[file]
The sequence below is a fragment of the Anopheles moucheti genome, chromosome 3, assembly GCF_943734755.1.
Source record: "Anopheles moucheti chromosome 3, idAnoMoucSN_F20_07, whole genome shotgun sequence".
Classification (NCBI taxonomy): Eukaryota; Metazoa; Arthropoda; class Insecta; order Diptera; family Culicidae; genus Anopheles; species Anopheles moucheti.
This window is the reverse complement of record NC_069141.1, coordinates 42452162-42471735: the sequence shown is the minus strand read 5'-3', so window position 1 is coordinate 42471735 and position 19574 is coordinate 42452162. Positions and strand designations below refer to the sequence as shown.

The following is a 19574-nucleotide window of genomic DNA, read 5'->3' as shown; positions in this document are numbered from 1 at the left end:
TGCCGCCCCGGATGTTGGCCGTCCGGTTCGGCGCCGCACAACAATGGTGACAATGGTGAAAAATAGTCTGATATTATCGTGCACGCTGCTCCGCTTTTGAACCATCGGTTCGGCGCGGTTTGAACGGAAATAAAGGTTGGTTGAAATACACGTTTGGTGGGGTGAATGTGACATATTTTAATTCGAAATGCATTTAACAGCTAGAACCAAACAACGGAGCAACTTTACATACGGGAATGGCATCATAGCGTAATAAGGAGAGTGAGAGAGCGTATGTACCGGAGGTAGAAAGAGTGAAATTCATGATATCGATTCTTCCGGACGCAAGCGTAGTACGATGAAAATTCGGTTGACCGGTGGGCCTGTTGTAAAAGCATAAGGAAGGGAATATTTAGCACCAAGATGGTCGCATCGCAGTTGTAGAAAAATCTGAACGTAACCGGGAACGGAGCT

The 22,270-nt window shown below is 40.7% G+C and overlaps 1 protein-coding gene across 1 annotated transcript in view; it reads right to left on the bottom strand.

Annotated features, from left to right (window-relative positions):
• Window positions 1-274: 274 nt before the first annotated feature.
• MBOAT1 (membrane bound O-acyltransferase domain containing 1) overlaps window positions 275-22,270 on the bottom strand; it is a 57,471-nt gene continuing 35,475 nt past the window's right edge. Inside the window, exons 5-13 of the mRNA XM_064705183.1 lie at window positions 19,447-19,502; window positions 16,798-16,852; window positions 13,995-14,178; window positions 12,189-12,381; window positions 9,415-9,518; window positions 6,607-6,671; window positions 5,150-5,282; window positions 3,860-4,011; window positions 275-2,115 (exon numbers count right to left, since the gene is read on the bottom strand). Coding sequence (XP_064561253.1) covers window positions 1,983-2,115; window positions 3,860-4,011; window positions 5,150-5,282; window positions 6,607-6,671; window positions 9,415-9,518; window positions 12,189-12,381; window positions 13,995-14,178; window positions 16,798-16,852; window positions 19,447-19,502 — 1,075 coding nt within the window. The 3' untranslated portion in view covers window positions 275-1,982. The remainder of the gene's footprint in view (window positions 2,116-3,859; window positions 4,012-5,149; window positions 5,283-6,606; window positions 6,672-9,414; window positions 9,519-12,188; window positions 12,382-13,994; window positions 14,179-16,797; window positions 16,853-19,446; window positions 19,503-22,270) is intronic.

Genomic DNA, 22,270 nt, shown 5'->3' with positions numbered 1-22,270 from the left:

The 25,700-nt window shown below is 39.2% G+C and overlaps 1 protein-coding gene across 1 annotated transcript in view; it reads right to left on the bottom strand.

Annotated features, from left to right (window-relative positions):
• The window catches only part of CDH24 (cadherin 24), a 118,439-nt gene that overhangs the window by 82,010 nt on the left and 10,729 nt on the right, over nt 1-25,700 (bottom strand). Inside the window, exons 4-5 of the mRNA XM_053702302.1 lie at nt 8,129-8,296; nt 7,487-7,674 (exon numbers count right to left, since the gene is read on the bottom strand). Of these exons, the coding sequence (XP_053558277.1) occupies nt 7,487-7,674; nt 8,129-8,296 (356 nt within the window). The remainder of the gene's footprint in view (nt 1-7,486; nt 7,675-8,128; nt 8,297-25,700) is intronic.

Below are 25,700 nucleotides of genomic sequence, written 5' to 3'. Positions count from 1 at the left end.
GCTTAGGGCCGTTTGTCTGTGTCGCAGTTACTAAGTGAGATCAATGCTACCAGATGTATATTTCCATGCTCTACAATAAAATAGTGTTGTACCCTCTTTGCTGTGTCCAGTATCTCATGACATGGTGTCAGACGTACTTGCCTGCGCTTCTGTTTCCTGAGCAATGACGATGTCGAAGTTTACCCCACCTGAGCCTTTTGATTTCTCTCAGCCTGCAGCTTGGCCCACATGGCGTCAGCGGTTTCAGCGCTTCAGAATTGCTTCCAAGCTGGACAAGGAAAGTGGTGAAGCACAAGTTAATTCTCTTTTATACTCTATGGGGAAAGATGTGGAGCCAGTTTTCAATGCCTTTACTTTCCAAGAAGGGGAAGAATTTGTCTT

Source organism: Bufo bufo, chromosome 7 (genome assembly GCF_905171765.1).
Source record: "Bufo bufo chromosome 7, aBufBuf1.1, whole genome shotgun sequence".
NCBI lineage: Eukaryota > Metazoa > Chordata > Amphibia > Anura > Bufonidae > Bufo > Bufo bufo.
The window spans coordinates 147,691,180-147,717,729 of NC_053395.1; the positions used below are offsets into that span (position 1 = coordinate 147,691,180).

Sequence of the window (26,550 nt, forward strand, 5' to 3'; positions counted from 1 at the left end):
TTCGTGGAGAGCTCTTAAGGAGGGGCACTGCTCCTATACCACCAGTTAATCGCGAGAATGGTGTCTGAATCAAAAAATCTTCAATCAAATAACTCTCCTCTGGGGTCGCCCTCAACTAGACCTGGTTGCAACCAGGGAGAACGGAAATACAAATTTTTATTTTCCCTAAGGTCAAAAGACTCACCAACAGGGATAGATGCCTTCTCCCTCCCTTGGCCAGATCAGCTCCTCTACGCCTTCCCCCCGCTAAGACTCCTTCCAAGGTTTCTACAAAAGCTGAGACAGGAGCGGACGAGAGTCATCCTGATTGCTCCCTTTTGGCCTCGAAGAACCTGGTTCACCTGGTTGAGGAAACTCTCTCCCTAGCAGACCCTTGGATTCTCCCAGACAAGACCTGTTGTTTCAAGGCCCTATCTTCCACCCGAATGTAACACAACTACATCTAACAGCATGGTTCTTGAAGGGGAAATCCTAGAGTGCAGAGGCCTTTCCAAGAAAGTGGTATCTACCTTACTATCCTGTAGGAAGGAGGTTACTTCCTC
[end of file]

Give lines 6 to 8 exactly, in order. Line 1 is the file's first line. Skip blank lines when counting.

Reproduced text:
TGCCGCCCCGGATGTTGGCCGTCCGGTTCGGCGCCGCACAACAATGGTGACAATGGTGAAAAATAGTCTGATATTATCGTGCACGCTGCTCCGCTTTTGAACCATCGGTTCGGCGCGGTTTGAACGGAAATAAAGGTTGGTTGAAATACACGTTTGGTGGGGTGAATGTGACATATTTTAATTCGAAATGCATTTAACAGCTAGAACCAAACAACGGAGCAACTTTACATACGGGAATGGCATCATAGCGTAATAAGGAGAGTGAGAGAGCGTATGTACCGGAGGTAGAAAGAGTGAAATTCATGATATCGATTCTTCCGGACGCAAGCGTAGTACGATGAAAATTCGGTTGACCGGTGGGCCTGTTGTAAAAGCATAAGGAAGGGAATATTTAGCACCAAGATGGTCGCATCGCAGTTGTAGAAAAATCTGAACGTAACCGGGAACGGAGCT

The 22,270-nt window shown below is 40.7% G+C and overlaps 1 protein-coding gene across 1 annotated transcript in view; it reads right to left on the bottom strand.

Annotated features, from left to right (window-relative positions):